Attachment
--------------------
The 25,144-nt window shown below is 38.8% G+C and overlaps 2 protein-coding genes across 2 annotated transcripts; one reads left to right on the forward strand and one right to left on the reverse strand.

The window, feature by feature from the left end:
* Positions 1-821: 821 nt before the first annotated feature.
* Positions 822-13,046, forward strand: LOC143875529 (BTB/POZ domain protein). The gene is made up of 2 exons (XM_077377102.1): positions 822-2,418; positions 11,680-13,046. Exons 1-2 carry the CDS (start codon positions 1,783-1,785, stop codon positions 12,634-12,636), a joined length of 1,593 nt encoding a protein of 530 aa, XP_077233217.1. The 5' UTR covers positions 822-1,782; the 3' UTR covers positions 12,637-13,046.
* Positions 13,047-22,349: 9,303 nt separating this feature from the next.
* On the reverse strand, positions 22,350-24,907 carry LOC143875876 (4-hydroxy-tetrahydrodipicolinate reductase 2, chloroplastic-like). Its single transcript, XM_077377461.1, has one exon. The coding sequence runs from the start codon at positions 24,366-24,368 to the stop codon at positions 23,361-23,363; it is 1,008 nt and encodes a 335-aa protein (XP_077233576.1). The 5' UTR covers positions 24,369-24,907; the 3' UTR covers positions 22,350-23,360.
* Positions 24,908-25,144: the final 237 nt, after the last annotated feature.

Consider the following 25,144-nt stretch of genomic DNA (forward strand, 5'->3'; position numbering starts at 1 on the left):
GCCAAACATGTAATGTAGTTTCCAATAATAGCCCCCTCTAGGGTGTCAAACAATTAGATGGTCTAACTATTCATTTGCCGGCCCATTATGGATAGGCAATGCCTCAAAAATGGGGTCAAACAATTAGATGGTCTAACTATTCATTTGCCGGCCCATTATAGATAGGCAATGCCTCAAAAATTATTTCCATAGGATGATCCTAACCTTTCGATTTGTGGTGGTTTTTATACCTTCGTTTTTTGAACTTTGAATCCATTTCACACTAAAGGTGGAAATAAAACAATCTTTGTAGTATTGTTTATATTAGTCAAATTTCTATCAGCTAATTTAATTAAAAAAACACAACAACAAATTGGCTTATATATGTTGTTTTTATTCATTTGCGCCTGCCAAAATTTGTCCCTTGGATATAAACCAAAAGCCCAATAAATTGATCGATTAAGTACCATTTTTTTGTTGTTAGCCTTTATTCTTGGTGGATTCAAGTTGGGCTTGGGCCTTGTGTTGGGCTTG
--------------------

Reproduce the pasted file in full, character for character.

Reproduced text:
The 25,144-nt window shown below is 38.8% G+C and overlaps 2 protein-coding genes across 2 annotated transcripts; one reads left to right on the forward strand and one right to left on the reverse strand.

The window, feature by feature from the left end:
* Positions 1-821: 821 nt before the first annotated feature.
* Positions 822-13,046, forward strand: LOC143875529 (BTB/POZ domain protein). The gene is made up of 2 exons (XM_077377102.1): positions 822-2,418; positions 11,680-13,046. Exons 1-2 carry the CDS (start codon positions 1,783-1,785, stop codon positions 12,634-12,636), a joined length of 1,593 nt encoding a protein of 530 aa, XP_077233217.1. The 5' UTR covers positions 822-1,782; the 3' UTR covers positions 12,637-13,046.
* Positions 13,047-22,349: 9,303 nt separating this feature from the next.
* On the reverse strand, positions 22,350-24,907 carry LOC143875876 (4-hydroxy-tetrahydrodipicolinate reductase 2, chloroplastic-like). Its single transcript, XM_077377461.1, has one exon. The coding sequence runs from the start codon at positions 24,366-24,368 to the stop codon at positions 23,361-23,363; it is 1,008 nt and encodes a 335-aa protein (XP_077233576.1). The 5' UTR covers positions 24,369-24,907; the 3' UTR covers positions 22,350-23,360.
* Positions 24,908-25,144: the final 237 nt, after the last annotated feature.

Consider the following 25,144-nt stretch of genomic DNA (forward strand, 5'->3'; position numbering starts at 1 on the left):
GCCAAACATGTAATGTAGTTTCCAATAATAGCCCCCTCTAGGGTGTCAAACAATTAGATGGTCTAACTATTCATTTGCCGGCCCATTATGGATAGGCAATGCCTCAAAAATGGGGTCAAACAATTAGATGGTCTAACTATTCATTTGCCGGCCCATTATAGATAGGCAATGCCTCAAAAATTATTTCCATAGGATGATCCTAACCTTTCGATTTGTGGTGGTTTTTATACCTTCGTTTTTTGAACTTTGAATCCATTTCACACTAAAGGTGGAAATAAAACAATCTTTGTAGTATTGTTTATATTAGTCAAATTTCTATCAGCTAATTTAATTAAAAAAACACAACAACAAATTGGCTTATATATGTTGTTTTTATTCATTTGCGCCTGCCAAAATTTGTCCCTTGGATATAAACCAAAAGCCCAATAAATTGATCGATTAAGTACCATTTTTTTGTTGTTAGCCTTTATTCTTGGTGGATTCAAGTTGGGCTTGGGCCTTGTGTTGGGCTTG